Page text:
New AI App Predicts Climate Change Stress for Farmers in Africa

Screenshot of Africa AI via plantvillage.psu.edu.

(CN) – In the wake of climate warming that threatens to destroy African farmers’ crops, a team of Penn State scientists on Monday unveiled a new artificial intelligence tool in a cellphone app that can predict crop growth and help protect vital food supplies from intensifying heat.

“Hundreds of millions of African farmers are already suffering from the effects of climate change,” said David Hughes, associate professor of entomology and biology. “For example, earlier this year, which has been the hottest year on record, Mozambique was hit with two cyclones, both among the strongest ever recorded in East Africa. They caused almost $1 billion in damages and destroyed nearly 80% of staple crops throughout the region. They also changed rainfall patterns across East Africa, which further affected the crops.”

The AI tool is being added to an already existing app called PlantVillage Nuru, a tool used in several African countries to diagnose crop diseases. The new tool uses data from a United Nations satellite that tracks a decade’s worth of information about water availability, along with weather forecasting, to determine crop productivity.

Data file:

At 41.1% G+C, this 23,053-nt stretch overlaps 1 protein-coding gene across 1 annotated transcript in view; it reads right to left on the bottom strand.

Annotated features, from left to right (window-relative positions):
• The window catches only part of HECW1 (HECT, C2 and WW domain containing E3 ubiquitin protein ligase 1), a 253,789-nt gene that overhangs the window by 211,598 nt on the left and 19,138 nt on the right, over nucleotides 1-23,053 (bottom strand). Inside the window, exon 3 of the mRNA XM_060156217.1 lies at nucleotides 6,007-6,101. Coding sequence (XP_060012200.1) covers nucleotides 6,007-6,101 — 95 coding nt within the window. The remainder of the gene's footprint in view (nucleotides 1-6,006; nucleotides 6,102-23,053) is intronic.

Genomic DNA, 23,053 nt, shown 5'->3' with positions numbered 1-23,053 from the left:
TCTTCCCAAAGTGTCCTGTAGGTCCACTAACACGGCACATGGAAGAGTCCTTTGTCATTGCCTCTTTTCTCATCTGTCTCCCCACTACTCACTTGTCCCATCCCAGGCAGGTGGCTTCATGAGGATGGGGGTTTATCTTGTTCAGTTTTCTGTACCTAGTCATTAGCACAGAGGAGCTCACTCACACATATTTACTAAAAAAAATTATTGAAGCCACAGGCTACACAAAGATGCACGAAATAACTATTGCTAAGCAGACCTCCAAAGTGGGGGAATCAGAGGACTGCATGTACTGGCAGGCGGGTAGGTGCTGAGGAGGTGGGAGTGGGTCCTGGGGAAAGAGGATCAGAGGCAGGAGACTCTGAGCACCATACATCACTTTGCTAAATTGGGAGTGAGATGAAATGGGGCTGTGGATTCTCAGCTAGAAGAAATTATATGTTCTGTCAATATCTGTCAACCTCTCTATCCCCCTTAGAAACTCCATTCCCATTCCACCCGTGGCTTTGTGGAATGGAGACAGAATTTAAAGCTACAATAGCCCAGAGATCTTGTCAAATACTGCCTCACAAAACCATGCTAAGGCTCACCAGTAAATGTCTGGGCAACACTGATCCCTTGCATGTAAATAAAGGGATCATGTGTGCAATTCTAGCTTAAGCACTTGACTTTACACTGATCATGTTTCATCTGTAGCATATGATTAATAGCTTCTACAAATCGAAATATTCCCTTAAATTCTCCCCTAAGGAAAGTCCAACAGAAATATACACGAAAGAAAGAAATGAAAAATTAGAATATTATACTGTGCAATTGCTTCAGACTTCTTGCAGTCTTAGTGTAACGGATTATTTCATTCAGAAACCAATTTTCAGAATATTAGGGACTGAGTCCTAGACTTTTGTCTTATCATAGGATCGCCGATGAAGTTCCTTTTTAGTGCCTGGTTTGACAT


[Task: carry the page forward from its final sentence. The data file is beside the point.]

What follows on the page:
Using such data, the AI can provide farmers with information about drought tolerance of their crops and which crops may be best suited for their area. Additionally, the app gives advice about irrigation methods, flood mitigation and soil conservation that can help farmers make the best choices for their harvests.

While the tool is cellphone based, the scientists have also set up a website that can be used by farmers who may not have regular access to cell towers. The developers of the app said they hope to spread its use across the continent in order to protect vital food supplies.

“Our goal is to nudge behavioral changes that will help farmers prepare their farms to be climate ready,” Hughes said. “There are proactive behaviors, such as planting for increased crop diversity, promoting soil moisture conservation and engaging in water harvesting, that are known to increase resiliency.

“Our AI tool is in the early stages, but it will get better over time and with more training. We are releasing it now so we can kick-start the necessary collaboration we need to help African farmers adapt to climate change,” Hughes added. “As the African proverb says: ‘If you want to go fast, go alone. If you want to go far, go together.’ Climate change means we must act together to help those most in need.”

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